A new show chronicling the evolution of women’s roles in musical theatre is coming to the stage in February. The audience will enjoy songs from many of the most beloved musicals of the past century, including West Side Story, Chicago, Wicked and more.
It features a foursome of talented female performers including Cathy Wilmot, recently seen in the Arts Club Theatre’s production of Mamma Mia. We take some time to chat with her about the show and her experiences.
OSB Cathy, after a quick look into you, it appears you have a huge repository of experience. Tell us a little on your background, training, and education and artistic practices and can you speak of some of your favorite roles or productions?
I originally trained in opera and acting and realized that my passion was musical theatre. Life led me down a few different roads but after 20 years of performing, I decided to pursue more training and I did my Masters of Fine Arts at the prestigious Boston Conservatory. I have been incredibly blessed to have the career I have had so far and a lot of companies like Applause Musicals, Fighting Chance, TUTS, and then the Arts Club have given me great opportunities to play amazing roles. Some of my favorites have been Mrs. Lovett in Sweeney Todd, Edie in Grey Gardens, Paulette in Legally Blonde, and Rosie in Mamma Mia. All roles that really allowed me to grow as an artist and performer.
OSB: Describe “Better Than This" In your own words.
Better Than This is a new work about the evolution of women in musical theatre and we hold a microscope to the last 100 years of this genre.
OSB: Without giving too much away, what can audience members expect to hear from you in the show?
My fellow performers and I play all of the female archetypes and tropes that we have come to be expected from female characters in musicals. All four of us on stage really get to stretch our acting chops and embrace all of the wonderful roles.
OSB: I understand this is a brand new work. How has that process been, and were you able to contribute ideas that ended up in the final show?
I haven’t started rehearsals with them yet, but I have been excited to have many conversations with the creative team about how female roles have been crafted over the last century, and where we hope they will go. The dialogue and songs were chosen for the four of us cast in mind and we all got to add in some lines about our wishes for women in theatre.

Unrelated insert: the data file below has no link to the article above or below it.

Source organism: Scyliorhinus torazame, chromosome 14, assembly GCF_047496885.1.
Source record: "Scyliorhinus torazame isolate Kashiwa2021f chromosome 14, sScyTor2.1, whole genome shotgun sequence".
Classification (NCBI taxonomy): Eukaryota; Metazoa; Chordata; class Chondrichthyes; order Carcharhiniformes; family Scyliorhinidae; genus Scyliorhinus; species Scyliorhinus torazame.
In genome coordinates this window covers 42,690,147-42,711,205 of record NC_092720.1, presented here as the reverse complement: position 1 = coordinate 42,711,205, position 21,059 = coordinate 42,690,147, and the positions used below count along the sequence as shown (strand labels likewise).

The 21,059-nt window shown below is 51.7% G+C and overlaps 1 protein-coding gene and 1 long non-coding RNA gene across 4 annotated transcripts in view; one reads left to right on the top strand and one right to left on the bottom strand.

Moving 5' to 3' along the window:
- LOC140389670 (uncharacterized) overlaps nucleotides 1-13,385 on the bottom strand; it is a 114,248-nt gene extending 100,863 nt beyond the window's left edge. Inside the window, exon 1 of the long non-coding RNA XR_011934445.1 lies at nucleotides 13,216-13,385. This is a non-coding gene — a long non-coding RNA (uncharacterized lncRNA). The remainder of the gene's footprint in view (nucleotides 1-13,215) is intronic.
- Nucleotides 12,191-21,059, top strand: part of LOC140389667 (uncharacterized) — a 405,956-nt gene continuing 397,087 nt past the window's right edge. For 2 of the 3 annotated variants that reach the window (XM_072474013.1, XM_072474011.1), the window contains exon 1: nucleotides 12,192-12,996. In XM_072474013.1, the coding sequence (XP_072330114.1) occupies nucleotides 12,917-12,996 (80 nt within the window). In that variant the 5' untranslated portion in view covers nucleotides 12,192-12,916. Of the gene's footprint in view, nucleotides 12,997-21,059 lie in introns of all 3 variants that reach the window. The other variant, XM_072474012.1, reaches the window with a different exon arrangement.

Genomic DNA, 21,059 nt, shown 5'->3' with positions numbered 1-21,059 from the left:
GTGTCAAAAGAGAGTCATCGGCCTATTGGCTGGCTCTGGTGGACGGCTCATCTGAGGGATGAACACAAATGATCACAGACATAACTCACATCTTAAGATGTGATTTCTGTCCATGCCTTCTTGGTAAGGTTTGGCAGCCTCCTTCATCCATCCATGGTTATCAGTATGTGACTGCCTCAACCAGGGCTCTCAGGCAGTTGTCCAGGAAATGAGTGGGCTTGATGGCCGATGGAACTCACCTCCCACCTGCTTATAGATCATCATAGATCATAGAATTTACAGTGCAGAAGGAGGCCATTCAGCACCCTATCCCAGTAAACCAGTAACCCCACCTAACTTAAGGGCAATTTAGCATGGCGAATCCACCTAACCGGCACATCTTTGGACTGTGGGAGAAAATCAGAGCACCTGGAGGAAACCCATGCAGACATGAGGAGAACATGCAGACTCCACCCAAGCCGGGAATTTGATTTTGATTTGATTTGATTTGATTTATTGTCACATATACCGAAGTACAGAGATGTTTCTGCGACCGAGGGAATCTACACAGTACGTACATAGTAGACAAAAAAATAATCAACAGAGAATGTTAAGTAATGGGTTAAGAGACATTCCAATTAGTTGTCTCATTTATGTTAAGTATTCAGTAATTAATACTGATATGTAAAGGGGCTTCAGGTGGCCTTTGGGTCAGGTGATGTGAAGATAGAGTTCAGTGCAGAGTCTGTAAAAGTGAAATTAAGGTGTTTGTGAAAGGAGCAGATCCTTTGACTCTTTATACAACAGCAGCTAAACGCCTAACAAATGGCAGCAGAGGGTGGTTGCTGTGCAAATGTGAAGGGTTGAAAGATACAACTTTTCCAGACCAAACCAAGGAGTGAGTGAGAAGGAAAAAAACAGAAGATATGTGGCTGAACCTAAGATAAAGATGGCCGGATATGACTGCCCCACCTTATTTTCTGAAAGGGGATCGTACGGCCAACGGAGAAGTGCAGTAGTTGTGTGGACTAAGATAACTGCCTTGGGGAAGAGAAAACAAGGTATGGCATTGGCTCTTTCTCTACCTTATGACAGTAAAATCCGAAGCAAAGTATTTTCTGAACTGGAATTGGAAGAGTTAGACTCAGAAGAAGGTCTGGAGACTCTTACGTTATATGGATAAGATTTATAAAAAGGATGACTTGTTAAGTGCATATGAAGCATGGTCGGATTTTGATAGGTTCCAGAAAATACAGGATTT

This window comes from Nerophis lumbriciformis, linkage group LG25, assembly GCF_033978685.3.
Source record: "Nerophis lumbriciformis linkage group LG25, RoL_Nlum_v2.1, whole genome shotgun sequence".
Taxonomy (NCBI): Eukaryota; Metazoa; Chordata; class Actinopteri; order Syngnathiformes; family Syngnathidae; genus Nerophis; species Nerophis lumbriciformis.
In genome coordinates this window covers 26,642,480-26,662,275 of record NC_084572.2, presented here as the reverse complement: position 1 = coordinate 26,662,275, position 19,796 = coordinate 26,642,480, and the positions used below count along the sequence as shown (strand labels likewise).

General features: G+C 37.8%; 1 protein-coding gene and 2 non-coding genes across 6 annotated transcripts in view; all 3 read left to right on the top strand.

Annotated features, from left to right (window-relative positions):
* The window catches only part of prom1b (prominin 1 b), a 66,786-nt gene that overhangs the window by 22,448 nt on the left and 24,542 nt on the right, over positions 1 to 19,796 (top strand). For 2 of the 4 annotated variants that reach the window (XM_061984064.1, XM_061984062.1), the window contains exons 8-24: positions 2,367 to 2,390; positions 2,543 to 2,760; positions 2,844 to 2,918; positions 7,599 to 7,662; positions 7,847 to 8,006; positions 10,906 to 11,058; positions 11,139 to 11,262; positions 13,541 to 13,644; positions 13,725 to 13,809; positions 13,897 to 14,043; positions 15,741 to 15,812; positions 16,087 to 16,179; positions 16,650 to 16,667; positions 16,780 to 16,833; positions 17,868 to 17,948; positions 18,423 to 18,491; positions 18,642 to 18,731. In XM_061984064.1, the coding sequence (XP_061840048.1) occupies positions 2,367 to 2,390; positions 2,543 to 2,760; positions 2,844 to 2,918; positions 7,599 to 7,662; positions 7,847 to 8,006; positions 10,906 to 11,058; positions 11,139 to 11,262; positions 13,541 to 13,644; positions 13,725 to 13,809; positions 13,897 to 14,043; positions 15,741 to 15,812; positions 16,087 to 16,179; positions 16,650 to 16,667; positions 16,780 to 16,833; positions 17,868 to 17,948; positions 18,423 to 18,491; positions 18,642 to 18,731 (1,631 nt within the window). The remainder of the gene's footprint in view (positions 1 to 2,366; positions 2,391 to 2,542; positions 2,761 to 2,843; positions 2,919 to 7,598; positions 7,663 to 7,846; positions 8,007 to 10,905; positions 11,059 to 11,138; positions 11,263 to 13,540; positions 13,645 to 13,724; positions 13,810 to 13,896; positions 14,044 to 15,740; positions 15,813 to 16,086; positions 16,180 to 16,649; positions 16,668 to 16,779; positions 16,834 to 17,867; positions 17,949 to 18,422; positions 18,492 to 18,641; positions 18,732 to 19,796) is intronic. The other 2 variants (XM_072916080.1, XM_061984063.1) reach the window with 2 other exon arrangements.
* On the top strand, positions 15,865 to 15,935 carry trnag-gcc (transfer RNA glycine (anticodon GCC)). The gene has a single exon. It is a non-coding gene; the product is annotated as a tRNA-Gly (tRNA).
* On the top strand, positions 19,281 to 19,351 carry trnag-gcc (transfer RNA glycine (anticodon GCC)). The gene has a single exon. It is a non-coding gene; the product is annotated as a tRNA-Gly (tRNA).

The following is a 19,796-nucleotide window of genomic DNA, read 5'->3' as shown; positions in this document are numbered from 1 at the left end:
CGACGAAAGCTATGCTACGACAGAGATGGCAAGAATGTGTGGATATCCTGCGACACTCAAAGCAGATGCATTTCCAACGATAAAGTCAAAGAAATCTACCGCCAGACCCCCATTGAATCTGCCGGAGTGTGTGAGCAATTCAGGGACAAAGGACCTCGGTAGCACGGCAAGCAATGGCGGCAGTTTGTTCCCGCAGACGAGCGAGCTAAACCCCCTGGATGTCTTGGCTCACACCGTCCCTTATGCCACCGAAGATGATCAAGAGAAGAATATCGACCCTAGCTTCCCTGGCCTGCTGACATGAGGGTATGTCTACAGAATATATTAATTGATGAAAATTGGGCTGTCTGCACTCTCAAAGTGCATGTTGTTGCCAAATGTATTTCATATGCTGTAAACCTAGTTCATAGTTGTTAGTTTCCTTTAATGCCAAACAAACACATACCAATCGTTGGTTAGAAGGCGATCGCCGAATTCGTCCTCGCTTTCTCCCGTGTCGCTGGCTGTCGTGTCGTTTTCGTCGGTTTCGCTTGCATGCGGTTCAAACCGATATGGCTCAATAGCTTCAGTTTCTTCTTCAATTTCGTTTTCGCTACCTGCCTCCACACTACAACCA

OSB: What have you noticed has changed the most in the evolution of women's roles in musical theatre?
Definitely, the trope of a woman's job of servants and suppliants has changed. Women have started to be written as realistic living, breathing humans who are allowed to have character flaws.
OSB: What would you like to see in the next 10-50 years change in the future evolution of women's roles in musicals?
I’d love to see more content where women support each other and don’t have to compete with each other, stories with universal themes that don’t rely on gender narratives. and casting to be truly inclusive and reflect all types of people in the community regardless of ethnicity, age, body type, orientation, ability, and gender.
OSB: Why is this subject matter important to be showcased?
For exactly the reasons mentioned above. Women have been written into these archetypes - doe-eyed ingenue or cynical middle-aged crone for far too long. The Bechdel test is another good indicator of why things need to change. When men's characters run the gamete of types, so should women's roles.
OSB: How has working with Fabulist Theatre been?
Great! They have been very supportive of ideas and thoughts about how each of the performers sees the characters they are playing in the show to match with the message the show is about.
OSB: In one sentence, with so many theatrical offerings, why should people see this show.
Firstly, it’s a musical - and as we cover 100 years of music, there will be some familiar toe-tappers as well as some new songs perhaps you may not know from the musical theatre canon, and hopefully leave with renewed knowledge of musicals. Secondly, Fabulist theatre created content that is missing right now - and I always think that the community should support new works:).
Better Than Tis plays February 28th - March 9th at The Havana Theatre is at 1212 Commercial Dr. in Vancouver.
Tickets are $18 if bought by Jan. 31, $24 if purchased in advance, and $28 at the door. There’s a pay-what-you-choose preview on Feb. 28 ($5 to $20), and a half-price show on Tuesday, March 5. The Friday, March 8 performance features a post-show talkback in honour of International Women’s Day.
See www.tinyurl.com/BetterThanThisTix to buy, or see @FabulistTheatreVancouver on Facebook for details.